In two separate but concurrent actions, Bishop Heather Cook resigned today as Bishop Suffragan of Maryland and has reached “an accord” which means that she may no longer function as an ordained person in the Episcopal Church.
In the first action, the Diocese of Maryland announced today that Bishop Sutton and the Standing Committee have accepted Heather Cook’s resignation as Bishop Suffragan of the Diocese.
The Right Rev. Eugene Taylor Sutton and the Standing Committee of the Episcopal Diocese of Maryland today announced the acceptance of the resignation of Heather E. Cook as bishop suffragan of the Episcopal Diocese of Maryland. This means that Cook is no longer employed by the diocese. The acceptance of Cook’s resignation is independent of any Title IV disciplinary action taken by the Episcopal Church.
The Episcopal Diocese of Maryland announced Friday it has accepted the resignation of Bishop Heather Cook.
The statement said Cook is no longer employed by the diocese and that her resignation is independent of any disciplinary action the diocese could take.
The diocese sought Cook’s resignation in January after she was charged in the death of bicyclist Thomas Palermo. A trial date is set for June 4.
Prosecutors have said they have evidence that Cook did not apply the brakes on her Subaru during the crash that killed Palermo in December. Cook’s blood-alcohol content was 0.22 — nearly three times the legal limit — and she was texting right before the crash, prosecutors said.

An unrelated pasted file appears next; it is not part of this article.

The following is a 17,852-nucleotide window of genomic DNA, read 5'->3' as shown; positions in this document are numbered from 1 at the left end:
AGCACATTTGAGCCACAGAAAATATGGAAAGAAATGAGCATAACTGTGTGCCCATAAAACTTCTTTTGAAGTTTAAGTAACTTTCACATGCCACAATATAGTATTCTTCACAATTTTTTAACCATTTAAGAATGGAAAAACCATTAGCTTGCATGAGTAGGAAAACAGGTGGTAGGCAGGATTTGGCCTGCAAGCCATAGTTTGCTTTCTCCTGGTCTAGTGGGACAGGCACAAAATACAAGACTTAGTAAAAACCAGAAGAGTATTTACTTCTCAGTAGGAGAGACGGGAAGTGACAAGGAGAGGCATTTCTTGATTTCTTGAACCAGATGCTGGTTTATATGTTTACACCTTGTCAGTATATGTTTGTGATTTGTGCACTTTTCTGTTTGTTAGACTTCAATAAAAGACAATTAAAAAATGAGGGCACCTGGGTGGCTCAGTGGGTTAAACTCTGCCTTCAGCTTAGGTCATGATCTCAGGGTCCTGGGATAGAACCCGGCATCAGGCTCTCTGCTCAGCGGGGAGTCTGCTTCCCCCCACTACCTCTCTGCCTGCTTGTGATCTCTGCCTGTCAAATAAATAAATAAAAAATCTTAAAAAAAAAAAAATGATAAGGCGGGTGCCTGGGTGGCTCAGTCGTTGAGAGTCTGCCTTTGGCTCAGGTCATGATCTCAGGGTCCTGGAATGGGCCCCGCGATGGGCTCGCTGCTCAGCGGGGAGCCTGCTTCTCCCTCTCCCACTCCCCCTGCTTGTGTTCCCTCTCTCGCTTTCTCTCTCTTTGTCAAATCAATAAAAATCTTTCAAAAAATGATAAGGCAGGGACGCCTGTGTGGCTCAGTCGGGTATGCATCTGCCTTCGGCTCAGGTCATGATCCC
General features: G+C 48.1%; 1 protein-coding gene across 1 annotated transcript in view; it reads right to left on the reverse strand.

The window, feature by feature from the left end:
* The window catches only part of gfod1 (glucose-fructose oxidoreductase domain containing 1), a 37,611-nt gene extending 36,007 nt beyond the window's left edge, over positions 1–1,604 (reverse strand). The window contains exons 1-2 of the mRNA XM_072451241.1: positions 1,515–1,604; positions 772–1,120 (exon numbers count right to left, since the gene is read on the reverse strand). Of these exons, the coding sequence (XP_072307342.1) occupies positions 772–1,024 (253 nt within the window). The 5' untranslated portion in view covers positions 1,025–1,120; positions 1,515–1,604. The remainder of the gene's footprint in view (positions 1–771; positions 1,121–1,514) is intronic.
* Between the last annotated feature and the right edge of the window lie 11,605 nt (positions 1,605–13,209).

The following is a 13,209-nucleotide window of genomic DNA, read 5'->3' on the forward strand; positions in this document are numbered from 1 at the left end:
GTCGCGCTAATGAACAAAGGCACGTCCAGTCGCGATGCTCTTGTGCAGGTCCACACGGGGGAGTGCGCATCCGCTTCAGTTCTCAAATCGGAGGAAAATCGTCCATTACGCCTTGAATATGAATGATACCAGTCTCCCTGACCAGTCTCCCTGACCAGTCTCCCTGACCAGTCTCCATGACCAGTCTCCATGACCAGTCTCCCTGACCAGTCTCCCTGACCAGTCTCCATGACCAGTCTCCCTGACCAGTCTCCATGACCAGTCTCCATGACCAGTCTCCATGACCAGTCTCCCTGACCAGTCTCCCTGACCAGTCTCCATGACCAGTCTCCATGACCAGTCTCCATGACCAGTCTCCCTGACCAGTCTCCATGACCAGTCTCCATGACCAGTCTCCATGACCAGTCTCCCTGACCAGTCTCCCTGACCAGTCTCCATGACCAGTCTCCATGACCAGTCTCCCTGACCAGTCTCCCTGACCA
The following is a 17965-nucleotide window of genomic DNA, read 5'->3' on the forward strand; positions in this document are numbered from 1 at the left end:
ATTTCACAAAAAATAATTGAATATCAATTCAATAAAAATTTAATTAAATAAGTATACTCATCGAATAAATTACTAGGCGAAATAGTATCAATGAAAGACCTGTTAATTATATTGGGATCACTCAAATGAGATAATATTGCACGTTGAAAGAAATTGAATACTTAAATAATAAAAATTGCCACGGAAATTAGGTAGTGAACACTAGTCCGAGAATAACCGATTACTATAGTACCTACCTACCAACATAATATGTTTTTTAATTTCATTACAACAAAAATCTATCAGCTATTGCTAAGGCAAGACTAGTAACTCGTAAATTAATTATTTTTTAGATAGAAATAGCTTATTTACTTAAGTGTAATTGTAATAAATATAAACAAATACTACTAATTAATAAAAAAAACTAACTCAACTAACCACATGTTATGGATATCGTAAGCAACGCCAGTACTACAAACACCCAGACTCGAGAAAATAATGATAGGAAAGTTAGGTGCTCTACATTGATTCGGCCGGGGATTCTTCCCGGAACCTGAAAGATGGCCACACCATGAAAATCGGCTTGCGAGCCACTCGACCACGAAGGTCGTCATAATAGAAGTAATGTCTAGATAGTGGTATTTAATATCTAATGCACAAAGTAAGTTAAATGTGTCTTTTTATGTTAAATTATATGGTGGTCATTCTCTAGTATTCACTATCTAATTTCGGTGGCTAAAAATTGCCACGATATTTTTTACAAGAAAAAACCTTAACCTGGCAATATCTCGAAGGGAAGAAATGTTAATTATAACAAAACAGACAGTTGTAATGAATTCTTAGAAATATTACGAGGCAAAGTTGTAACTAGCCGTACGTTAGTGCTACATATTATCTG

In a related but separate action, the Presiding Bishop’s office announced today that an accord has been reached with Bishop Heather Cook, who will no longer be allowed function as an ordained person in the Episcopal Church. An “accord” means that Cook has agreed to the terms of her deposition under the terms of Title IV and will forgo an ecclestiastical trial.
Episcopal Church Office of Public Affairs:
Pursuant to Title IV of the Canons of The Episcopal Church, the Presiding Bishop and Bishop Cook have reached an Accord. Under the terms of the Accord, Bishop Cook will receive a Sentence of Deposition, pursuant to which she shall be “deprived of the right to exercise the gifts and spiritual authority of God’s word and sacraments conferred at ordination.”
As such, Cook will no longer function as an ordained person in The Episcopal Church.
The Accord resolves all ecclesiastical disciplinary matters involving Cook.
This Accord is separate from any resolution of employment matters involving Cook and the Diocese of Maryland as well as from criminal matters pending in the secular courts.
Cook was charged with manslaughter, texting while driving, and driving under the influence in the fatal crash that killed cyclist Thomas Palermo by Maryland’s state’s attorney Marilyn J. Mosby.
Posted by Andrew Gerns